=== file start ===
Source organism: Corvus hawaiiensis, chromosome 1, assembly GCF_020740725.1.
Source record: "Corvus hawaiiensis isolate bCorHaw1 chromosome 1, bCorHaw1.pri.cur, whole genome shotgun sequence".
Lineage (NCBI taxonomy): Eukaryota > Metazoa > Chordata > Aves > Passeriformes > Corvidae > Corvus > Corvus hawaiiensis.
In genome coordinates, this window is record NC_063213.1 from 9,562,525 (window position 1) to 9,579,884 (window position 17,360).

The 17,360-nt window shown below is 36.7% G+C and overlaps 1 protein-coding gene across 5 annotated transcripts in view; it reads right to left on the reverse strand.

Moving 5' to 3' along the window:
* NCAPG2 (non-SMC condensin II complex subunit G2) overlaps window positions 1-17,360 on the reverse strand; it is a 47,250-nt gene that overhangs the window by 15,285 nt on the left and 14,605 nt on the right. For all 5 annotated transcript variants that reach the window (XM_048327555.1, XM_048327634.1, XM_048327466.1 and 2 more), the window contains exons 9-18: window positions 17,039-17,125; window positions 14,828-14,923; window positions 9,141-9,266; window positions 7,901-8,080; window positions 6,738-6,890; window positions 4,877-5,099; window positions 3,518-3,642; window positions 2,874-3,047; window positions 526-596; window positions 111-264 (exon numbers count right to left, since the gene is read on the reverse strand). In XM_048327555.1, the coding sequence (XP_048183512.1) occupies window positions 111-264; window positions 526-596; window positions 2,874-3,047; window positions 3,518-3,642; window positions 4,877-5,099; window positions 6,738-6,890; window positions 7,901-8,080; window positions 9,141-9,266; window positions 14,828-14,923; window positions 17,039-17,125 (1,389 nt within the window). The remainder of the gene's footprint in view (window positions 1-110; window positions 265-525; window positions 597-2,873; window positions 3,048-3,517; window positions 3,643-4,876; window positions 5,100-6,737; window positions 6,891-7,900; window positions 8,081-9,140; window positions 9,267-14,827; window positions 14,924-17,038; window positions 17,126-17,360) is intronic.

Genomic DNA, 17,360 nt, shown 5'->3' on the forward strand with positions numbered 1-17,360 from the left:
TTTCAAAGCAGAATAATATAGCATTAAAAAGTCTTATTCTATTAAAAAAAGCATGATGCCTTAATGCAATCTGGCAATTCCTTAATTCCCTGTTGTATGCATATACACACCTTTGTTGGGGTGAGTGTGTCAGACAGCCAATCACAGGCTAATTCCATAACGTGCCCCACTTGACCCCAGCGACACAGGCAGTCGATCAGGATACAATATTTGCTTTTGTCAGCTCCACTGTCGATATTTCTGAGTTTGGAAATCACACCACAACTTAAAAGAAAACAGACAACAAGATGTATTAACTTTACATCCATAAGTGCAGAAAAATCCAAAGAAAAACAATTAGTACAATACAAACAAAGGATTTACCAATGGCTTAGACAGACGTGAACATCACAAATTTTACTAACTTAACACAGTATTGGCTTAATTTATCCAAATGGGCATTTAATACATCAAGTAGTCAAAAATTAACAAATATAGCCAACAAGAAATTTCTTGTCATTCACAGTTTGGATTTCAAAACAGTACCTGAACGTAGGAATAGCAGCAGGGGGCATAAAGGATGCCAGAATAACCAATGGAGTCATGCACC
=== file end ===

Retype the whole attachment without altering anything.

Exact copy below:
Source organism: Corvus hawaiiensis, chromosome 1, assembly GCF_020740725.1.
Source record: "Corvus hawaiiensis isolate bCorHaw1 chromosome 1, bCorHaw1.pri.cur, whole genome shotgun sequence".
Lineage (NCBI taxonomy): Eukaryota > Metazoa > Chordata > Aves > Passeriformes > Corvidae > Corvus > Corvus hawaiiensis.
In genome coordinates, this window is record NC_063213.1 from 9,562,525 (window position 1) to 9,579,884 (window position 17,360).

The 17,360-nt window shown below is 36.7% G+C and overlaps 1 protein-coding gene across 5 annotated transcripts in view; it reads right to left on the reverse strand.

Moving 5' to 3' along the window:
* NCAPG2 (non-SMC condensin II complex subunit G2) overlaps window positions 1-17,360 on the reverse strand; it is a 47,250-nt gene that overhangs the window by 15,285 nt on the left and 14,605 nt on the right. For all 5 annotated transcript variants that reach the window (XM_048327555.1, XM_048327634.1, XM_048327466.1 and 2 more), the window contains exons 9-18: window positions 17,039-17,125; window positions 14,828-14,923; window positions 9,141-9,266; window positions 7,901-8,080; window positions 6,738-6,890; window positions 4,877-5,099; window positions 3,518-3,642; window positions 2,874-3,047; window positions 526-596; window positions 111-264 (exon numbers count right to left, since the gene is read on the reverse strand). In XM_048327555.1, the coding sequence (XP_048183512.1) occupies window positions 111-264; window positions 526-596; window positions 2,874-3,047; window positions 3,518-3,642; window positions 4,877-5,099; window positions 6,738-6,890; window positions 7,901-8,080; window positions 9,141-9,266; window positions 14,828-14,923; window positions 17,039-17,125 (1,389 nt within the window). The remainder of the gene's footprint in view (window positions 1-110; window positions 265-525; window positions 597-2,873; window positions 3,048-3,517; window positions 3,643-4,876; window positions 5,100-6,737; window positions 6,891-7,900; window positions 8,081-9,140; window positions 9,267-14,827; window positions 14,924-17,038; window positions 17,126-17,360) is intronic.

Genomic DNA, 17,360 nt, shown 5'->3' on the forward strand with positions numbered 1-17,360 from the left:
TTTCAAAGCAGAATAATATAGCATTAAAAAGTCTTATTCTATTAAAAAAAGCATGATGCCTTAATGCAATCTGGCAATTCCTTAATTCCCTGTTGTATGCATATACACACCTTTGTTGGGGTGAGTGTGTCAGACAGCCAATCACAGGCTAATTCCATAACGTGCCCCACTTGACCCCAGCGACACAGGCAGTCGATCAGGATACAATATTTGCTTTTGTCAGCTCCACTGTCGATATTTCTGAGTTTGGAAATCACACCACAACTTAAAAGAAAACAGACAACAAGATGTATTAACTTTACATCCATAAGTGCAGAAAAATCCAAAGAAAAACAATTAGTACAATACAAACAAAGGATTTACCAATGGCTTAGACAGACGTGAACATCACAAATTTTACTAACTTAACACAGTATTGGCTTAATTTATCCAAATGGGCATTTAATACATCAAGTAGTCAAAAATTAACAAATATAGCCAACAAGAAATTTCTTGTCATTCACAGTTTGGATTTCAAAACAGTACCTGAACGTAGGAATAGCAGCAGGGGGCATAAAGGATGCCAGAATAACCAATGGAGTCATGCACC